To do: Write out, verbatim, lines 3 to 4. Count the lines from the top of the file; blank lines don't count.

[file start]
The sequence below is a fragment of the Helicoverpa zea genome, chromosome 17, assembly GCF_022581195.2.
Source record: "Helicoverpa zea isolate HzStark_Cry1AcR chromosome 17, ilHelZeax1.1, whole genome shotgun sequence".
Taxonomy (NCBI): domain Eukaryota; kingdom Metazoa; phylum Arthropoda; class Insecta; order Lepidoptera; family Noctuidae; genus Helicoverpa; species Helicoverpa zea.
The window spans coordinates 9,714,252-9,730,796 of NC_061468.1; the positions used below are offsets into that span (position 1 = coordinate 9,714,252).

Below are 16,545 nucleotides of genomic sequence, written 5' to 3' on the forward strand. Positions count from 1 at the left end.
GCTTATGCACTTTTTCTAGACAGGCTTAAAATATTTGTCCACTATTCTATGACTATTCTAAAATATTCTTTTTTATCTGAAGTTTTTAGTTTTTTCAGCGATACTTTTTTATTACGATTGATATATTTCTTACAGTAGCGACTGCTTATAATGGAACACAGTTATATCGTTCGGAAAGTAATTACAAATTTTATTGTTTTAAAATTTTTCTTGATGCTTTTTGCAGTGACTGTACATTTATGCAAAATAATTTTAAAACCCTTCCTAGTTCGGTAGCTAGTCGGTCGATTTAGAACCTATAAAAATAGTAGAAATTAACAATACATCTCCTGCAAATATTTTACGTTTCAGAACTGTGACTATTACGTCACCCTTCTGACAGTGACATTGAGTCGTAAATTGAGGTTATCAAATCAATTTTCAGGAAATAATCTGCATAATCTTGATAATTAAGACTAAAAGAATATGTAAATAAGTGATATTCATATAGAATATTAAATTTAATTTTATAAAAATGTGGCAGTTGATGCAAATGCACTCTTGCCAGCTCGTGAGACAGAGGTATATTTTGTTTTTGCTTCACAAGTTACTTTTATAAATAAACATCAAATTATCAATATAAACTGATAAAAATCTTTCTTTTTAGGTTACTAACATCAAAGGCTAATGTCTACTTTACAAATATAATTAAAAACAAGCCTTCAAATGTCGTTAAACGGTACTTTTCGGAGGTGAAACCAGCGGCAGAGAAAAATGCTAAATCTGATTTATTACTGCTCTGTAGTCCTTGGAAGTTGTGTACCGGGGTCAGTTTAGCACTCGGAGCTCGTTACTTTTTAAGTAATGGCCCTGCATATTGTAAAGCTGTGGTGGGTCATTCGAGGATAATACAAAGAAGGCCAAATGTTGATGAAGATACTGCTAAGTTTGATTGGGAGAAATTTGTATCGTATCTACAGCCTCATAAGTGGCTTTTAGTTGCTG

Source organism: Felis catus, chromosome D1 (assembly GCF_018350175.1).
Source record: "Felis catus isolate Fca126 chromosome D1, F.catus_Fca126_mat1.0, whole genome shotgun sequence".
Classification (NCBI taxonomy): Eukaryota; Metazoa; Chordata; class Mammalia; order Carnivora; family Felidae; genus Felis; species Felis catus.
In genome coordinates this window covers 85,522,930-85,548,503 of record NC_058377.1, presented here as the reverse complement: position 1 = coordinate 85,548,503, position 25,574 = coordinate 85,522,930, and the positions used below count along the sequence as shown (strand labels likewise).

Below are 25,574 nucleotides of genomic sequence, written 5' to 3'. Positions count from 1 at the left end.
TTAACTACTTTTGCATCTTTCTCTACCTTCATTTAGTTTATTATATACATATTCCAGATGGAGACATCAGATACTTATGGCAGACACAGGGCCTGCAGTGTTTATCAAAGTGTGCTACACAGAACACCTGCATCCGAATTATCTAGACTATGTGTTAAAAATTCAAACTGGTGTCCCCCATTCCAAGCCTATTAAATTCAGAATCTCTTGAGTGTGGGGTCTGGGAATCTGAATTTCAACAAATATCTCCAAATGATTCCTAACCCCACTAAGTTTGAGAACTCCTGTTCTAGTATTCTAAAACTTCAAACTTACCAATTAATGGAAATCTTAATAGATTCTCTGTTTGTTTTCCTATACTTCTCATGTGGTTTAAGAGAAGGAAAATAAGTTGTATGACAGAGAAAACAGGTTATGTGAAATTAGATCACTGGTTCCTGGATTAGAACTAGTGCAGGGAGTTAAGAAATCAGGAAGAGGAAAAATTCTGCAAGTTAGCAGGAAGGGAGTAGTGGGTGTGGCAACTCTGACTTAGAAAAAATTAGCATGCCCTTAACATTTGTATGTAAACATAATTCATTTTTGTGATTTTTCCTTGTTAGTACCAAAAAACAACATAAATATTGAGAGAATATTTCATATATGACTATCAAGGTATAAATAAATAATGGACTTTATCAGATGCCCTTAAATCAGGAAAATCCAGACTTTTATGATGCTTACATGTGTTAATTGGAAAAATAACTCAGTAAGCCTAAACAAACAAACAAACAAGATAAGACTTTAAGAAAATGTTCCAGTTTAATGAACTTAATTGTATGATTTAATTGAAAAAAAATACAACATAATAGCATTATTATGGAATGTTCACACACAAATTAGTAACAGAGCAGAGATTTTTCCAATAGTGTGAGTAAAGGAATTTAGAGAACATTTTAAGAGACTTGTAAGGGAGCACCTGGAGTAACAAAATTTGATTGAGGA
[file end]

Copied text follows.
Taxonomy (NCBI): domain Eukaryota; kingdom Metazoa; phylum Arthropoda; class Insecta; order Lepidoptera; family Noctuidae; genus Helicoverpa; species Helicoverpa zea.
The window spans coordinates 9,714,252-9,730,796 of NC_061468.1; the positions used below are offsets into that span (position 1 = coordinate 9,714,252).